December 22, 1825 finds Sir Walter in a fine mood,. Among other things that day, he records 'The air of "Bonnie Dundee" running in my head to-day, I [wrote] a few verses to it before dinner, taking the key-note from the story of Clavers leaving the Scottish Convention of Estates in 1688-9....'
The full poem is published in "Scott's Poetical Works".
To the Lords of Convention 'twas Clavers who spoke,
'Ere the King's crown shall fall there are crowns to be broke;
So let each Cavalier who loves honour and me,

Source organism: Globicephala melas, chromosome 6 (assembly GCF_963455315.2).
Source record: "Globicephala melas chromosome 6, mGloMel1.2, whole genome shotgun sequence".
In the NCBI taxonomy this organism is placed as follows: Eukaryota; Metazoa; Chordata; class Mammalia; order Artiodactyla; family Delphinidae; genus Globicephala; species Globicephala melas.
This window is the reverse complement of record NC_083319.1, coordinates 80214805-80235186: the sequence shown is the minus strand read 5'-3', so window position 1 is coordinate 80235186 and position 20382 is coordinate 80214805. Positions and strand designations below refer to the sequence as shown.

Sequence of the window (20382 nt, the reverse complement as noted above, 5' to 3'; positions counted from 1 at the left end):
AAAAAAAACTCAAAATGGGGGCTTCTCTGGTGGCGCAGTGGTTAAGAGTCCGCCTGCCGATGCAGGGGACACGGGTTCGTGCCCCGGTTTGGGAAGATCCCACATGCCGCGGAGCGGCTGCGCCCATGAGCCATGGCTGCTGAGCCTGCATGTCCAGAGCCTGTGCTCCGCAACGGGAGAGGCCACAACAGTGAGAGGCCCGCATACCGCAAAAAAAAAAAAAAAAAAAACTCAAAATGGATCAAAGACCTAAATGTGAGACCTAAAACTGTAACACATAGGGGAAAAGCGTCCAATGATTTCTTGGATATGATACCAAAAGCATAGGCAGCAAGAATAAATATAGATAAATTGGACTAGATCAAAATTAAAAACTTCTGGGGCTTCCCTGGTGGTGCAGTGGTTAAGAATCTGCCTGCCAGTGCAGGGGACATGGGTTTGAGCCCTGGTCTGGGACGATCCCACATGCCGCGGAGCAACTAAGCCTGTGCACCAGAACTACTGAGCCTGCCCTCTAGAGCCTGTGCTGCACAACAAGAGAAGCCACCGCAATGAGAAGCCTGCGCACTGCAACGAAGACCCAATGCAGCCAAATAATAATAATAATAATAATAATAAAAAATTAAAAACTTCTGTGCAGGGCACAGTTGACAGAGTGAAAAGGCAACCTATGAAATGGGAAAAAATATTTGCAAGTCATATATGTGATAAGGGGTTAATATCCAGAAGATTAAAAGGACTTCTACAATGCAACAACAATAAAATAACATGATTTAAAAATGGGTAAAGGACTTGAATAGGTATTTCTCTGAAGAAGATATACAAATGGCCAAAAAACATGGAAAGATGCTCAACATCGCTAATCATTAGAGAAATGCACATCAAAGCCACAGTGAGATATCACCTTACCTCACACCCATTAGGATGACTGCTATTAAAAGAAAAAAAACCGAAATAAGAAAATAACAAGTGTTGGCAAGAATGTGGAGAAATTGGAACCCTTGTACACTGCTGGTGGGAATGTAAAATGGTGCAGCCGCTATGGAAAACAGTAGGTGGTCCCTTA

Come follow the bonnet of Bonny Dundee.
Come fill up my cup, come fill up my can,
Come saddle your horses, and call up your men;
Come open the West Port and let me gang free,
And it's room for the bonnets of Bonny Dundee!
Dundee he is mounted, he rides up the street,
The bells are rung backward, the drums they are beat;
But the Provost, douce man, said, "Just e'en let him be,
The Gude Town is weel quit of that Deil of Dundee."...